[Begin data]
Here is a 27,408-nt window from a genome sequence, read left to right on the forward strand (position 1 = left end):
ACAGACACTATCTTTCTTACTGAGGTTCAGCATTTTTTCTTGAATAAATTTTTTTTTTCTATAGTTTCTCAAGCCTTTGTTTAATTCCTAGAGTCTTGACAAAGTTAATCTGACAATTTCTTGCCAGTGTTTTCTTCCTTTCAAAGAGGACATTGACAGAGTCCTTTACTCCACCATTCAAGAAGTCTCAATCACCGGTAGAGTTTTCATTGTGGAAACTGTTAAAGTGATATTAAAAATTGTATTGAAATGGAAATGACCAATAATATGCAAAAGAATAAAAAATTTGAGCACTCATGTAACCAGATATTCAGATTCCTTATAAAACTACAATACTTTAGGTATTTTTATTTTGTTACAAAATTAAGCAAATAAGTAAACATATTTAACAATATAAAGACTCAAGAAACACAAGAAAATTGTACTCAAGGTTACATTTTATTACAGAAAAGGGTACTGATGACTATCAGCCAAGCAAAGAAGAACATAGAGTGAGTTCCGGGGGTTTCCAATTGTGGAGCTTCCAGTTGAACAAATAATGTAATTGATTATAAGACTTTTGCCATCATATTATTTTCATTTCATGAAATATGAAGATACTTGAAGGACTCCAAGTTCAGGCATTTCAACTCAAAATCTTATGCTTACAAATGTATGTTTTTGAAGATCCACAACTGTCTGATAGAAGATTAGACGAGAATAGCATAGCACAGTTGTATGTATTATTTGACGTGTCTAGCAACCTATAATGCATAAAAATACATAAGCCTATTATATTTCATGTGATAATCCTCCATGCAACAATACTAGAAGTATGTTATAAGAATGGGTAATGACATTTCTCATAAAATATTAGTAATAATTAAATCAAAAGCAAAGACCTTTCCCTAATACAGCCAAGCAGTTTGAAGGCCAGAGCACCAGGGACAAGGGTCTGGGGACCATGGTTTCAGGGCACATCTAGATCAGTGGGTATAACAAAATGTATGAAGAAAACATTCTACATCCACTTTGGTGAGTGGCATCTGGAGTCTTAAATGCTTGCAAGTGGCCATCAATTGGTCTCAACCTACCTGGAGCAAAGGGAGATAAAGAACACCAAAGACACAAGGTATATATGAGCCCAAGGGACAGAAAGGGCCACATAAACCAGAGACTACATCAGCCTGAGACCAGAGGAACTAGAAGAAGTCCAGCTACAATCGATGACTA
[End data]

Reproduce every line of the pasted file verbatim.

Here is a 27,408-nt window from a genome sequence, read left to right on the forward strand (position 1 = left end):
ACAGACACTATCTTTCTTACTGAGGTTCAGCATTTTTTCTTGAATAAATTTTTTTTTTCTATAGTTTCTCAAGCCTTTGTTTAATTCCTAGAGTCTTGACAAAGTTAATCTGACAATTTCTTGCCAGTGTTTTCTTCCTTTCAAAGAGGACATTGACAGAGTCCTTTACTCCACCATTCAAGAAGTCTCAATCACCGGTAGAGTTTTCATTGTGGAAACTGTTAAAGTGATATTAAAAATTGTATTGAAATGGAAATGACCAATAATATGCAAAAGAATAAAAAATTTGAGCACTCATGTAACCAGATATTCAGATTCCTTATAAAACTACAATACTTTAGGTATTTTTATTTTGTTACAAAATTAAGCAAATAAGTAAACATATTTAACAATATAAAGACTCAAGAAACACAAGAAAATTGTACTCAAGGTTACATTTTATTACAGAAAAGGGTACTGATGACTATCAGCCAAGCAAAGAAGAACATAGAGTGAGTTCCGGGGGTTTCCAATTGTGGAGCTTCCAGTTGAACAAATAATGTAATTGATTATAAGACTTTTGCCATCATATTATTTTCATTTCATGAAATATGAAGATACTTGAAGGACTCCAAGTTCAGGCATTTCAACTCAAAATCTTATGCTTACAAATGTATGTTTTTGAAGATCCACAACTGTCTGATAGAAGATTAGACGAGAATAGCATAGCACAGTTGTATGTATTATTTGACGTGTCTAGCAACCTATAATGCATAAAAATACATAAGCCTATTATATTTCATGTGATAATCCTCCATGCAACAATACTAGAAGTATGTTATAAGAATGGGTAATGACATTTCTCATAAAATATTAGTAATAATTAAATCAAAAGCAAAGACCTTTCCCTAATACAGCCAAGCAGTTTGAAGGCCAGAGCACCAGGGACAAGGGTCTGGGGACCATGGTTTCAGGGCACATCTAGATCAGTGGGTATAACAAAATGTATGAAGAAAACATTCTACATCCACTTTGGTGAGTGGCATCTGGAGTCTTAAATGCTTGCAAGTGGCCATCAATTGGTCTCAACCTACCTGGAGCAAAGGGAGATAAAGAACACCAAAGACACAAGGTATATATGAGCCCAAGGGACAGAAAGGGCCACATAAACCAGAGACTACATCAGCCTGAGACCAGAGGAACTAGAAGAAGTCCAGCTACAATCGATGACTA